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CA Guns & Hunting: Black Guns

Black guns matter! But what is a black gun?

BY STEVE COMUS/Calif. Guns & Hunting Guns EditorPublished: Dec 06, 2017

The term “black gun” means different things to different folks. Some consider any gun that they perceive as intimidating to be a “black gun,” regardless of color or other attributes. Others suggest that a “black gun” is a tactical gun that can be any color. Still others feel that it is more an individual matter for each gun model and for each person doing the describing.

When someone asks: “What is a black gun?” There is no single, comprehensive answer. A lot depends on perspective. Black is a color. Black is a descriptor. Black can be a state of mind.

The younger the crowd, the more intuitive the term “black gun.” Those in the middle years may have some confusion, while old mossbacks like the author can remember when the term was coined, and have no problem figuring out what is what.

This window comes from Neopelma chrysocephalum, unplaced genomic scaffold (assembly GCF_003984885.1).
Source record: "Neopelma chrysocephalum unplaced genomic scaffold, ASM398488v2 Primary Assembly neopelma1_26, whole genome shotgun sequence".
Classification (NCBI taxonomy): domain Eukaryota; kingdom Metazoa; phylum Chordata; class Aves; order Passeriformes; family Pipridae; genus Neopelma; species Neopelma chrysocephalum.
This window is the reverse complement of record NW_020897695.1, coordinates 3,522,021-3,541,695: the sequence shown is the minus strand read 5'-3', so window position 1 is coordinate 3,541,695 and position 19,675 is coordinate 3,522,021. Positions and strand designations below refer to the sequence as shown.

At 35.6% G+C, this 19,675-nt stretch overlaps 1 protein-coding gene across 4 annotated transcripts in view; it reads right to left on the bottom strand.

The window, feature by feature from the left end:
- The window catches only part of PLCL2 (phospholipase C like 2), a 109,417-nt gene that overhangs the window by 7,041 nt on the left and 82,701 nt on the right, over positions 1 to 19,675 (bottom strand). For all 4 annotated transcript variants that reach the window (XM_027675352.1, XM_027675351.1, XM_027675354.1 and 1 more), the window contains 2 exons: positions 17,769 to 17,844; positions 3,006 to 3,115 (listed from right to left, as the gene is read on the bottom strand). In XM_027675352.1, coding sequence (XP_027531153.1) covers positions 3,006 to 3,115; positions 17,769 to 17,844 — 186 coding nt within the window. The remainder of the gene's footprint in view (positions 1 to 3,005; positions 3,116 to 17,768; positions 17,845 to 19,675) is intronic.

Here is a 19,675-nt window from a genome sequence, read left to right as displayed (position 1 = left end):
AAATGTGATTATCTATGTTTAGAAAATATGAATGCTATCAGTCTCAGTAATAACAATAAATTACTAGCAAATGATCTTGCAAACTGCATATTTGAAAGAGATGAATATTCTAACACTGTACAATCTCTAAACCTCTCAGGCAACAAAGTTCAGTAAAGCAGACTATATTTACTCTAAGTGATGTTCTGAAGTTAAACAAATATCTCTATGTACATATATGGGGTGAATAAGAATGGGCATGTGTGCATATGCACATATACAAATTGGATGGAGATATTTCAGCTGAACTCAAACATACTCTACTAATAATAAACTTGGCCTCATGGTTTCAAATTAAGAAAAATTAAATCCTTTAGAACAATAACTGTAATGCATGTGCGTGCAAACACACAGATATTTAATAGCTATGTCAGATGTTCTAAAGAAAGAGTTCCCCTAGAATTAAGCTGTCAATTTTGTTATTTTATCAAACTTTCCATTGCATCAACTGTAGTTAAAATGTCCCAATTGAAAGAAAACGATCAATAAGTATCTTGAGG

MOSSBERG MMR FALLS into the category that many folks call “black guns.” It is black, for sure. Also features adjustable stock, pistol grip, flash hider and removable magazine.

In the long ago, guns were made of steel and wood. The steel was usually blued or chrome/nickel plated and the wood usually sported a shiny finish. That all began to change in the 1950s with the Armalite AR-10 rifle designed and first built in Southern California. The AR-10 morphed into the AR-15 and eventually as the M16 rifle. All of those rifles and carbines were basic black — both their synthetic stocks and metal parts were matte, non-glare black.

I was in the Army when many units were changing over from the traditional wood-and-steel M14 to the new plastic-and aluminum-and-steel M16. Some embraced the M16, while others still opted to carry the M14. Quickly, the M16 ruled.